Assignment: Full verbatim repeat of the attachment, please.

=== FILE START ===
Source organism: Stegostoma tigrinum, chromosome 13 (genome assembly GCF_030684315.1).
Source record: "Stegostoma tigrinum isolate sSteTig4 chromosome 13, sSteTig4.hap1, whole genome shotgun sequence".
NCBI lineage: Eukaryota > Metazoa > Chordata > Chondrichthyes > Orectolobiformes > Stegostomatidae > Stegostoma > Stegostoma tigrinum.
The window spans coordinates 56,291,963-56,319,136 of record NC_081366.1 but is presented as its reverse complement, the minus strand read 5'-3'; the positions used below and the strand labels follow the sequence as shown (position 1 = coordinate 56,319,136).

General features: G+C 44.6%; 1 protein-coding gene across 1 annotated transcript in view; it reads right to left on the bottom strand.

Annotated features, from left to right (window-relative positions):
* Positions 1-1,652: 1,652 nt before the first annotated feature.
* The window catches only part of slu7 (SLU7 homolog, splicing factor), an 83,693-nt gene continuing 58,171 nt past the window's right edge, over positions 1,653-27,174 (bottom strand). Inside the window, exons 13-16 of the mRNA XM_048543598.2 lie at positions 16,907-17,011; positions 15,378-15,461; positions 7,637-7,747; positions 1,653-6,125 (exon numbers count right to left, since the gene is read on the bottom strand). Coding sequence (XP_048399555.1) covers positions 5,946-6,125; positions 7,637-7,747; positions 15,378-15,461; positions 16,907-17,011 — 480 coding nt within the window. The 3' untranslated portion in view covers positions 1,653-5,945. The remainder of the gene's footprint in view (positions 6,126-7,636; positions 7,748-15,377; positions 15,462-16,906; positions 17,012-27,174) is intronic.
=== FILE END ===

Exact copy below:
Source organism: Stegostoma tigrinum, chromosome 13 (genome assembly GCF_030684315.1).
Source record: "Stegostoma tigrinum isolate sSteTig4 chromosome 13, sSteTig4.hap1, whole genome shotgun sequence".
NCBI lineage: Eukaryota > Metazoa > Chordata > Chondrichthyes > Orectolobiformes > Stegostomatidae > Stegostoma > Stegostoma tigrinum.
The window spans coordinates 56,291,963-56,319,136 of record NC_081366.1 but is presented as its reverse complement, the minus strand read 5'-3'; the positions used below and the strand labels follow the sequence as shown (position 1 = coordinate 56,319,136).

General features: G+C 44.6%; 1 protein-coding gene across 1 annotated transcript in view; it reads right to left on the bottom strand.

Annotated features, from left to right (window-relative positions):
* Positions 1-1,652: 1,652 nt before the first annotated feature.
* The window catches only part of slu7 (SLU7 homolog, splicing factor), an 83,693-nt gene continuing 58,171 nt past the window's right edge, over positions 1,653-27,174 (bottom strand). Inside the window, exons 13-16 of the mRNA XM_048543598.2 lie at positions 16,907-17,011; positions 15,378-15,461; positions 7,637-7,747; positions 1,653-6,125 (exon numbers count right to left, since the gene is read on the bottom strand). Coding sequence (XP_048399555.1) covers positions 5,946-6,125; positions 7,637-7,747; positions 15,378-15,461; positions 16,907-17,011 — 480 coding nt within the window. The 3' untranslated portion in view covers positions 1,653-5,945. The remainder of the gene's footprint in view (positions 6,126-7,636; positions 7,748-15,377; positions 15,462-16,906; positions 17,012-27,174) is intronic.